Wednesday, October 14, 2015

Outrageous "Class" Sizes at a Virtual Charter School

An experienced teacher who took a job with an online (virtual) charter school corporation wants to blow the whistle on unbelievable conditions under which these teachers labor.
I have an MS in Education and two areas of special education. I have endorsements in eight specialty areas. I have obtained certification in 11 states in order to teach for Connections [a Pearson Learning company]. I have been a public educator, pre-school through college, for more than 25 years.

During the month of September, I have had between 1300-1500+ students in my courses. I have had a total of about 1900 students move through my courses this past month. Recently a "small number" of students were moved to a new hire teacher. She has approximately 1300 students, and I now have 1100 students in approximately 80 sections. These sections are throughout the nation with students in various levels of Elementary through 12th grade. I also have had approximately 360 SPED students in my courses at any one time. I have about 250 at this time.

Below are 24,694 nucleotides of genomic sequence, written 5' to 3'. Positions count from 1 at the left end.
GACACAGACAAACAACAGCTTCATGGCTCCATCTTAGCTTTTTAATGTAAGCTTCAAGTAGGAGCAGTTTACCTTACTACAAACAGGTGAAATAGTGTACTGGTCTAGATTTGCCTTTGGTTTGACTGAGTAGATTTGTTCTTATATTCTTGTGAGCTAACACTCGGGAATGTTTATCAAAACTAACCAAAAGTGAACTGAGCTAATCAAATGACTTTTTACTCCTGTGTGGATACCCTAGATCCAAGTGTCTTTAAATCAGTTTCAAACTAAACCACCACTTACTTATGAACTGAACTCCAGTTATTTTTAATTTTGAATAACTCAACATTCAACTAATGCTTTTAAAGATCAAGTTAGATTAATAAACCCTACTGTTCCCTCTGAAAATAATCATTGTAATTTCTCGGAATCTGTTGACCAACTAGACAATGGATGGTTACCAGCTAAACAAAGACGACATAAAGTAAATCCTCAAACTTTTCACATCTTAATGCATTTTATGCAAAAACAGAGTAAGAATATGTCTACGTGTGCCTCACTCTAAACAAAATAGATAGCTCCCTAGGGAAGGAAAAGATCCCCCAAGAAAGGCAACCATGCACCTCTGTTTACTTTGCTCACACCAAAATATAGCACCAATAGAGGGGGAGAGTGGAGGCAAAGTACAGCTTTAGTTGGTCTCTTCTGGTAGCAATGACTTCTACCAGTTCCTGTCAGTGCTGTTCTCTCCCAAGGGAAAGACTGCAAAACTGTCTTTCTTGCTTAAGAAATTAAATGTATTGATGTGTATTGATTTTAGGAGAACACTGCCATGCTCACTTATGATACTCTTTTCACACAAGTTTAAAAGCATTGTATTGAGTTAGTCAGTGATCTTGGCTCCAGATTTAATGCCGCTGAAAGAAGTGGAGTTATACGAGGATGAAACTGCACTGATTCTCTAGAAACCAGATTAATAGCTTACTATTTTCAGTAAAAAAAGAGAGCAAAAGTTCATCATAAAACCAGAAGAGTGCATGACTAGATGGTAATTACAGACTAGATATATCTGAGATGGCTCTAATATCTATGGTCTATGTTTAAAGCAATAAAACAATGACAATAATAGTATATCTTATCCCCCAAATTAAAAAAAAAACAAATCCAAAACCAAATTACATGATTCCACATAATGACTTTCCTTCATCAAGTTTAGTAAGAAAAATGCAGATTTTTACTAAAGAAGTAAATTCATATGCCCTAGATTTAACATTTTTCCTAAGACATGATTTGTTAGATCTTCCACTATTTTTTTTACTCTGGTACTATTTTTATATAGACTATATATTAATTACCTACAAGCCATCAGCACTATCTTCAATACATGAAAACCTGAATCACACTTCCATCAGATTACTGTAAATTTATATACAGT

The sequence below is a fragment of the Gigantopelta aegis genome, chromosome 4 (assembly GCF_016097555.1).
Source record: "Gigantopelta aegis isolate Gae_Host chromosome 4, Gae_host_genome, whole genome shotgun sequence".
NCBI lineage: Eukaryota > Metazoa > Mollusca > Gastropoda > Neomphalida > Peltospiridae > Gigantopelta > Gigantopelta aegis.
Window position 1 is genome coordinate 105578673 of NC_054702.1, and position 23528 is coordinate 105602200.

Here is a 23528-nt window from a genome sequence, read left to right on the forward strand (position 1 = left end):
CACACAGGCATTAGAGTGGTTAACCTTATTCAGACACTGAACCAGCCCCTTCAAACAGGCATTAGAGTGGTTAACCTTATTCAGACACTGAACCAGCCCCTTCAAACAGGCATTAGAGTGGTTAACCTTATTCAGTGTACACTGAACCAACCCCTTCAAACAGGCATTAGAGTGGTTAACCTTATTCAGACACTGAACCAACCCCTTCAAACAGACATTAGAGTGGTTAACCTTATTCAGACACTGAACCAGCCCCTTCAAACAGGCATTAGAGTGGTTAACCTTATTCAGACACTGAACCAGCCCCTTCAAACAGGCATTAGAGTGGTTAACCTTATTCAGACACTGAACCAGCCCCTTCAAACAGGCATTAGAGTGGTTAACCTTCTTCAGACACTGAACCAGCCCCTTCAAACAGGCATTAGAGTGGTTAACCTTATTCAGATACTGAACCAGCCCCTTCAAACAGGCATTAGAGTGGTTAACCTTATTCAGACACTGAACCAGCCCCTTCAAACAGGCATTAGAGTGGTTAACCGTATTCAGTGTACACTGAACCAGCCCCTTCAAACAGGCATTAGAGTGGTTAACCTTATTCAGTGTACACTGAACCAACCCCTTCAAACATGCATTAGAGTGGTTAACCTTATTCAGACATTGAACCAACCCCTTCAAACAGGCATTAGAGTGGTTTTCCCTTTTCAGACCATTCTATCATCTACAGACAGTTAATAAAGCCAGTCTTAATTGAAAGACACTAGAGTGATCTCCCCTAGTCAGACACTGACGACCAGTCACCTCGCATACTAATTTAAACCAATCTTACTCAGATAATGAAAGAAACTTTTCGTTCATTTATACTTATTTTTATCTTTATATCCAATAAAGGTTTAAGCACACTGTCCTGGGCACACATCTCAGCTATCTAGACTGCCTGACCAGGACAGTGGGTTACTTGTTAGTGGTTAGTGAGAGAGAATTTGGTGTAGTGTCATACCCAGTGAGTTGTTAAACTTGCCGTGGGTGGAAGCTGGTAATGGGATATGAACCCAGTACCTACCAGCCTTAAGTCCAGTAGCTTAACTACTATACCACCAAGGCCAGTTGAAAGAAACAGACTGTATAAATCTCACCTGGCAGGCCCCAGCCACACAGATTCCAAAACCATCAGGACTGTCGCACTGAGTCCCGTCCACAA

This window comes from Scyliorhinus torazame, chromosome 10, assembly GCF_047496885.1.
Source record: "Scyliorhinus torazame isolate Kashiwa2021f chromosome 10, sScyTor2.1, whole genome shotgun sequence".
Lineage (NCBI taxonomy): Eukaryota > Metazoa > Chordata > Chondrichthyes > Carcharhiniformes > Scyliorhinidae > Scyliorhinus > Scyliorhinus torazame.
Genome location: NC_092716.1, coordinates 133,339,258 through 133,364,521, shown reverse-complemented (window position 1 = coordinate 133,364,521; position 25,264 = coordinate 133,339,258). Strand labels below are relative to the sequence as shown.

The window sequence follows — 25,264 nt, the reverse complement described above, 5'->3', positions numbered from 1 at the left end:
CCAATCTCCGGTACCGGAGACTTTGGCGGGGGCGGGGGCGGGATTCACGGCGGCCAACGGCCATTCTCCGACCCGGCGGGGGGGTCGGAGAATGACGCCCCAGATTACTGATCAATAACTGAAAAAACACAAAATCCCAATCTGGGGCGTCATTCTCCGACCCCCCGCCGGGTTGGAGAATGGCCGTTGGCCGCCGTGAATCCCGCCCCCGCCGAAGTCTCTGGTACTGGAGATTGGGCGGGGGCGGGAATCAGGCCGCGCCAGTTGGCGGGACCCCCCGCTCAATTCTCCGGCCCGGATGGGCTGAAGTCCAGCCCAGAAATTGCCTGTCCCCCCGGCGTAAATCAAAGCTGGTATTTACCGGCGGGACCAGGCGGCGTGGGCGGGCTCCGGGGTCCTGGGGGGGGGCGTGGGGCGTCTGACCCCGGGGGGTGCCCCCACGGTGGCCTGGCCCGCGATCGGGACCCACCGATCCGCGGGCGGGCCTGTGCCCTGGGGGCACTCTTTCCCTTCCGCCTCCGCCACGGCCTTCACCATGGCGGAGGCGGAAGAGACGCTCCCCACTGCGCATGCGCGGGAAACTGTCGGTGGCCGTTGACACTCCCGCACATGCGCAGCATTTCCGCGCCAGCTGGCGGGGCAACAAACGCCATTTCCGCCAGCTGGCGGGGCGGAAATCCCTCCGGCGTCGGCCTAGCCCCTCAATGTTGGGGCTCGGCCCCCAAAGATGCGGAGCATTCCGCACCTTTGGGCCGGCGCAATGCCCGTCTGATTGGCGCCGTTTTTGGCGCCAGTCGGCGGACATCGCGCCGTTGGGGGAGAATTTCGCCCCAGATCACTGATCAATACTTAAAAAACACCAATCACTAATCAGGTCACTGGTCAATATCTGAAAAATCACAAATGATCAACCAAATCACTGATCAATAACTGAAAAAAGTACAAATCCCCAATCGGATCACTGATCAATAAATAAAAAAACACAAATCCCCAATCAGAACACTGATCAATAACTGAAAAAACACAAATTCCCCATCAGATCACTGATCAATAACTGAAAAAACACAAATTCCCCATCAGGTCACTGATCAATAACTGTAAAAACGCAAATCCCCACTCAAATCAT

By the way, I am not receiving more compensation for this huge case load of students. I do not have a contract. I am paid $20,000 a year less than I was paid when I left my brick and mortar school. Connections Learning teachers do not receive retirement benefits. There is no union for virtual teachers.

As a teacher with integrity, I am appalled and don't know where to turn. I have had dialogues with Connections administrators and with Connections HR, sharing my concerns, to no avail. My student numbers have increased by 100 students just this week. 500 students were moved last week to the new teacher.

Stories such as these can be multiplied hundreds of times as the virtual charter school juggernaut rolls on.

Gene V Glass
Arizona State University
National Education Policy Center
University of Colorado Boulder

The opinions expressed here are those of the authors and do not represent the official position of the National Education Policy Center, Arizona State University, nor the University of Colorado Boulder.